Discretely Structured

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What do discrete mathematicians do? When does 7 + 7 = 2? What sort of geometry makes sense to a computer? What is a matroid? Geoff Whittle has some answers to these questions. Anna Meyer spoke with him.

The mathematics that was successful over the last 300 years is what physicists used for modelling things like movement in space and time, or effects under a gravitational field, says Professor Whittle. “These are situations where you have a continuous change.” With the development of computers, which operate using only discrete numbers – those that jump from one to the next with no graduations in between - a completely new type of mathematics was needed. Discrete number systems are all around us - we are all familiar with the 12 hour clock, for example, where 7 hours after 7 o’clock is 2 o’clock, so that 7+7=2. The field of discrete mathematics
is now a major area of interest for mathematicians.

Professor Whittle’s research concentrates on matroid theory, a part of discrete mathematics that deals with the sometimes highly unusual geometric structures that can be constructed from sets of discrete numbers.

Familiar Euclidean geometry involves drawing shapes based on the infinite number of points that lie on a line of continuous numbers. Examples include a sphere or a cube, or the spatial positions on a map,which have a smooth, continuous connection between points.

Geometry using discrete numbers, however, is a little different; structures drawn from them have only a finite number of points. The points ‘jump’ from one to the next, and anything in between simply does not exist. “It’s not the familiar world of geometry,” said Professor Whittle. “But it’s a world that makes a lot of sense to a computer.” Matroids are a specific type of discrete geometry. The illustration is an example of a basic matroid. The points represent co-ordinates specified by numbers from a discrete number set. These are just like the x,y,z points on a continuous graph, or points of latitude and longitude on a map, except there are only a finite number of points in a matroid. The lines show the relationships between each point, such as whether several points lie on a straight line.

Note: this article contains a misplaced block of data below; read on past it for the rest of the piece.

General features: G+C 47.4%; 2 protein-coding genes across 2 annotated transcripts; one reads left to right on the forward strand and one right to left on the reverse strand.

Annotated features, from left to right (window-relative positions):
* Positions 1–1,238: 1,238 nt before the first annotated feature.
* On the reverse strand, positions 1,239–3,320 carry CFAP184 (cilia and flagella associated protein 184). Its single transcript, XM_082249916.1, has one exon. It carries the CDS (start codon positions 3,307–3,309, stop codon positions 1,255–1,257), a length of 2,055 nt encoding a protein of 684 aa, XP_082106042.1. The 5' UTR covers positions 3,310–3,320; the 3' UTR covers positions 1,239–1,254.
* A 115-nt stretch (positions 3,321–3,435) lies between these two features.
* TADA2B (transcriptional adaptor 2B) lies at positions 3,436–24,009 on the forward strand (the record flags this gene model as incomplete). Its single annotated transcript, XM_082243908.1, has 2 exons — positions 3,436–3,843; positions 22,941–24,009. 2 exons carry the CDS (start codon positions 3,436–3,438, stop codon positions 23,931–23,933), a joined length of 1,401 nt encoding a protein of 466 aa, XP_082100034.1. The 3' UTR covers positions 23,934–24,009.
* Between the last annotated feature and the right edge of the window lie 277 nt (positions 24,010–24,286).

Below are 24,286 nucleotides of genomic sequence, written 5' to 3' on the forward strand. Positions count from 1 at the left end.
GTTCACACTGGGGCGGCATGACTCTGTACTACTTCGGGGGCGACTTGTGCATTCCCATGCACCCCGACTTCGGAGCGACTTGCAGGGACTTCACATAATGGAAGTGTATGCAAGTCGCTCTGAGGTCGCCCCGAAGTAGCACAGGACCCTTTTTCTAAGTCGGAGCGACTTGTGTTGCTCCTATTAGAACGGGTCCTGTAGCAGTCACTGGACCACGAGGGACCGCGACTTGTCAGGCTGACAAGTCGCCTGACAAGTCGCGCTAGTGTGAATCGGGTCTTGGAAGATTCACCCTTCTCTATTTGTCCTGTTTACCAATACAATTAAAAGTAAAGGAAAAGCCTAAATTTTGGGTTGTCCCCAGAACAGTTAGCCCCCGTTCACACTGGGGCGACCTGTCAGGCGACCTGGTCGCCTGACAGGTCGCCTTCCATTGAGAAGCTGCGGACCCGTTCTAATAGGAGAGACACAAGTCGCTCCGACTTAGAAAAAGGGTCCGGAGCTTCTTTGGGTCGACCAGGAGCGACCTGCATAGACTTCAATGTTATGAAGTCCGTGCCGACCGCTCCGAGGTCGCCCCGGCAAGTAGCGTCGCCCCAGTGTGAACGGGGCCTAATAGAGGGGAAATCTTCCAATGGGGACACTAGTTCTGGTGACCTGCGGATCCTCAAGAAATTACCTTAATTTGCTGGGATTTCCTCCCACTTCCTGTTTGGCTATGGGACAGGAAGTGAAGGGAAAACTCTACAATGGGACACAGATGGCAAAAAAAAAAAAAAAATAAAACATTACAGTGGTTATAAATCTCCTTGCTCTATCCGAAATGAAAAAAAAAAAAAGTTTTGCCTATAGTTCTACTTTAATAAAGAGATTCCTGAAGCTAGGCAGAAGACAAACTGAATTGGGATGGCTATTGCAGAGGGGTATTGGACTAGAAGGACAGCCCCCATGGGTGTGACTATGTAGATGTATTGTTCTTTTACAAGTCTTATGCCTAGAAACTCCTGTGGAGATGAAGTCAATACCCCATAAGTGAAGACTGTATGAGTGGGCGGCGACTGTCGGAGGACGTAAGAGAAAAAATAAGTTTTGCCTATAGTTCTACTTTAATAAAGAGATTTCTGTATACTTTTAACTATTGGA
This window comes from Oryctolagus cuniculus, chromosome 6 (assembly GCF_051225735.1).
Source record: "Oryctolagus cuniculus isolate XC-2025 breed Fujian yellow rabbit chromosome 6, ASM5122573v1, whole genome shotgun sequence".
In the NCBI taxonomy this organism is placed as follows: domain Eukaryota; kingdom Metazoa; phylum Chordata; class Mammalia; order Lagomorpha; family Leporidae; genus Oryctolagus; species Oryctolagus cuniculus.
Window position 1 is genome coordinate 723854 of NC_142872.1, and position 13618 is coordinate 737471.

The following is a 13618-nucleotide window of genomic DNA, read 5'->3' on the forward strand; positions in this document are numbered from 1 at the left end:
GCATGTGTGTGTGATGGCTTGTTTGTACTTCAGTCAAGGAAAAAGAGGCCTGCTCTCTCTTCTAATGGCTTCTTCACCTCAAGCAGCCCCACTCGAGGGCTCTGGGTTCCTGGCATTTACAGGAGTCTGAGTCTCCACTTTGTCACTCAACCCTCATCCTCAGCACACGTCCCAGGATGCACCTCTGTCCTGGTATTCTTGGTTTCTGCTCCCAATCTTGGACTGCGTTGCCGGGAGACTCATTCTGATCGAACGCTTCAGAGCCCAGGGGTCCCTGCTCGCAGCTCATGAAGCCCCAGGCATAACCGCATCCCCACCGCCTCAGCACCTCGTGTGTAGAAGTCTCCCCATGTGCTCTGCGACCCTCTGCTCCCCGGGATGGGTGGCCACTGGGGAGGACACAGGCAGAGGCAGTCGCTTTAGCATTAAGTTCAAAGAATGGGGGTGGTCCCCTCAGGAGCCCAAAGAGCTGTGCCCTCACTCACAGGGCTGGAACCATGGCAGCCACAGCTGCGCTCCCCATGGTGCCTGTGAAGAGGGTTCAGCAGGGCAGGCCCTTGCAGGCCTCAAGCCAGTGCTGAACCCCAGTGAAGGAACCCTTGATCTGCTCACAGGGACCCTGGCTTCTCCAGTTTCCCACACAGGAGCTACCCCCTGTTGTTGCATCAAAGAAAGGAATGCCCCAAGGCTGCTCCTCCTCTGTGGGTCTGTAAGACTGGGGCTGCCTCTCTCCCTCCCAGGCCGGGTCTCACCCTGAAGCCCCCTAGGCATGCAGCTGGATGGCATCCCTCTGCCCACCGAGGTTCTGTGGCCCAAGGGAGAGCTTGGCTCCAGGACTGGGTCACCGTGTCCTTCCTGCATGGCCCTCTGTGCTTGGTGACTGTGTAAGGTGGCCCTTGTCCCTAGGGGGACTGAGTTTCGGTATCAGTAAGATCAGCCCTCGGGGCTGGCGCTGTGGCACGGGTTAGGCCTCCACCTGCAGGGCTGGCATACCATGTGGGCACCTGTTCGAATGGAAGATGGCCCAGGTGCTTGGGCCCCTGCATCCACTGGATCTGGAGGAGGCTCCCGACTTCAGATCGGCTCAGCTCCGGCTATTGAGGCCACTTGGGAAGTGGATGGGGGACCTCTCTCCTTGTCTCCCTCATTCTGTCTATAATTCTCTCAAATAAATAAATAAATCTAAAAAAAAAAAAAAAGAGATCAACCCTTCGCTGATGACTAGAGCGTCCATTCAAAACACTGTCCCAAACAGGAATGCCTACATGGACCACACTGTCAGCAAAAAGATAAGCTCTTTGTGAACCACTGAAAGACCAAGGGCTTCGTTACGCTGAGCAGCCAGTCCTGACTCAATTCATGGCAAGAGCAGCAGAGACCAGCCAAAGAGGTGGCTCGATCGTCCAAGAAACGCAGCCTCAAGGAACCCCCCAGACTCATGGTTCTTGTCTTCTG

For any particular discrete number system, an enormous number of different matroids can be constructed. “You can decide to make points with only three co-ordinates, or even ones with 10 co-ordinates,” said Professor Whittle. “The ones we can draw are the ones that exist in two and three dimensions, but they could exist in a million dimensions.
Tragically, we can’t visualise those ones. That’s where the mathematics becomes important, as a way of rigorously testing that you’re not kidding yourself!”

Professor Whittle is investigating the properties of different matroids. He is trying to answer a key question about infinite sets. An infinite number of matroids can be obtained from each discrete number system. However, like a set of Russian dolls, some may be contained in others. It seems that if we avoid having matroids contained in others, then it is only possible to construct a finite set of matroids from a given discrete number system. If this could be proven, it would make matroids much simpler and easier to work with.

“Seeing that something is finite, when you would have expected it to be infinite, is very, very powerful,” he said. “I spend my time dreaming about this sort of stuff, much to my wife’s annoyance.”

Professor Whittle describes himself as “an old-fashioned type of pure mathematician,” preferring the intrinsic interest value of his work to any potential uses. “Personally, I don’t care about whether the stuff I do has any use or not – although a lot of it does turn out to be useful,” he said. “I view mathematics as being like music or poetry.”

“If you were talking to a musician, you wouldn’t dream of asking for applications, but somehow or other, mathematics has to sell itself. Because it is so useful, people think that it only exists for its use, but actually that’s not true. The development of mathematics is one of the rich streams of intellectual history.”

Every year, the NZIMA awards a Maclaurin Fellowship to enable a New Zealand mathematician to take time out for full-time research. The 2006 recipient was Geoff Whittle, a Professor of Mathematics at Victoria University.